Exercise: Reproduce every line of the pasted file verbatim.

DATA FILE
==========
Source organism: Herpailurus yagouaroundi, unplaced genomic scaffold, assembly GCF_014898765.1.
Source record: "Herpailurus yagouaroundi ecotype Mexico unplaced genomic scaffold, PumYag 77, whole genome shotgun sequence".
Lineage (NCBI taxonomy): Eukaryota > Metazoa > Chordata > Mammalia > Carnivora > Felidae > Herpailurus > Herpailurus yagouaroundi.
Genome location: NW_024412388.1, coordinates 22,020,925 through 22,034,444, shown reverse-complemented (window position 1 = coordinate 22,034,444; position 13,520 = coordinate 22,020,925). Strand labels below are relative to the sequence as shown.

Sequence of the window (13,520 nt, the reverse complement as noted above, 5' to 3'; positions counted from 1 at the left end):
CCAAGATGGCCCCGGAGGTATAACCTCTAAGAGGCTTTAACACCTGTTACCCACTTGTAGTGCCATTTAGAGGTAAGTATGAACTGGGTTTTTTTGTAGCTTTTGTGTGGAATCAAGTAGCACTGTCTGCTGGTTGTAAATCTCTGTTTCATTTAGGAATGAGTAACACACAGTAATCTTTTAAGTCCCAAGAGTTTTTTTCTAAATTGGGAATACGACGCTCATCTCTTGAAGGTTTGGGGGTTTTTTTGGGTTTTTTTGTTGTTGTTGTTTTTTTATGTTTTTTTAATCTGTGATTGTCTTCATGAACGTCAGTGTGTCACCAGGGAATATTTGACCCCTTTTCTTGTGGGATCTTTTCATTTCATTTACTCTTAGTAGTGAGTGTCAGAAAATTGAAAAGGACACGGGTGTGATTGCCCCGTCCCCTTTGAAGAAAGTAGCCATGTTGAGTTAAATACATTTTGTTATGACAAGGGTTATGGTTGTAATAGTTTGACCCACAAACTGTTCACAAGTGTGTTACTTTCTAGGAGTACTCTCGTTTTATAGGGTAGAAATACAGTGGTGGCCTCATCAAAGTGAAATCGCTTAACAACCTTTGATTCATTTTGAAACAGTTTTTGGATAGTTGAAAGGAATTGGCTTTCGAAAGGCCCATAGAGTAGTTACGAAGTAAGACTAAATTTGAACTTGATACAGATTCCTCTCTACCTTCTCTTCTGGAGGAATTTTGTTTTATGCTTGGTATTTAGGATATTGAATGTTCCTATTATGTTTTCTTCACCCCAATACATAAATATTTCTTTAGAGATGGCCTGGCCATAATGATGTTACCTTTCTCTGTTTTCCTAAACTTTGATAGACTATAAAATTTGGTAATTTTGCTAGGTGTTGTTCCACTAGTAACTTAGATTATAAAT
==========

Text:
Source organism: Herpailurus yagouaroundi, unplaced genomic scaffold, assembly GCF_014898765.1.
Source record: "Herpailurus yagouaroundi ecotype Mexico unplaced genomic scaffold, PumYag 77, whole genome shotgun sequence".
Lineage (NCBI taxonomy): Eukaryota > Metazoa > Chordata > Mammalia > Carnivora > Felidae > Herpailurus > Herpailurus yagouaroundi.
Genome location: NW_024412388.1, coordinates 22,020,925 through 22,034,444, shown reverse-complemented (window position 1 = coordinate 22,034,444; position 13,520 = coordinate 22,020,925). Strand labels below are relative to the sequence as shown.

Sequence of the window (13,520 nt, the reverse complement as noted above, 5' to 3'; positions counted from 1 at the left end):
CCAAGATGGCCCCGGAGGTATAACCTCTAAGAGGCTTTAACACCTGTTACCCACTTGTAGTGCCATTTAGAGGTAAGTATGAACTGGGTTTTTTTGTAGCTTTTGTGTGGAATCAAGTAGCACTGTCTGCTGGTTGTAAATCTCTGTTTCATTTAGGAATGAGTAACACACAGTAATCTTTTAAGTCCCAAGAGTTTTTTTCTAAATTGGGAATACGACGCTCATCTCTTGAAGGTTTGGGGGTTTTTTTGGGTTTTTTTGTTGTTGTTGTTTTTTTATGTTTTTTTAATCTGTGATTGTCTTCATGAACGTCAGTGTGTCACCAGGGAATATTTGACCCCTTTTCTTGTGGGATCTTTTCATTTCATTTACTCTTAGTAGTGAGTGTCAGAAAATTGAAAAGGACACGGGTGTGATTGCCCCGTCCCCTTTGAAGAAAGTAGCCATGTTGAGTTAAATACATTTTGTTATGACAAGGGTTATGGTTGTAATAGTTTGACCCACAAACTGTTCACAAGTGTGTTACTTTCTAGGAGTACTCTCGTTTTATAGGGTAGAAATACAGTGGTGGCCTCATCAAAGTGAAATCGCTTAACAACCTTTGATTCATTTTGAAACAGTTTTTGGATAGTTGAAAGGAATTGGCTTTCGAAAGGCCCATAGAGTAGTTACGAAGTAAGACTAAATTTGAACTTGATACAGATTCCTCTCTACCTTCTCTTCTGGAGGAATTTTGTTTTATGCTTGGTATTTAGGATATTGAATGTTCCTATTATGTTTTCTTCACCCCAATACATAAATATTTCTTTAGAGATGGCCTGGCCATAATGATGTTACCTTTCTCTGTTTTCCTAAACTTTGATAGACTATAAAATTTGGTAATTTTGCTAGGTGTTGTTCCACTAGTAACTTAGATTATAAAT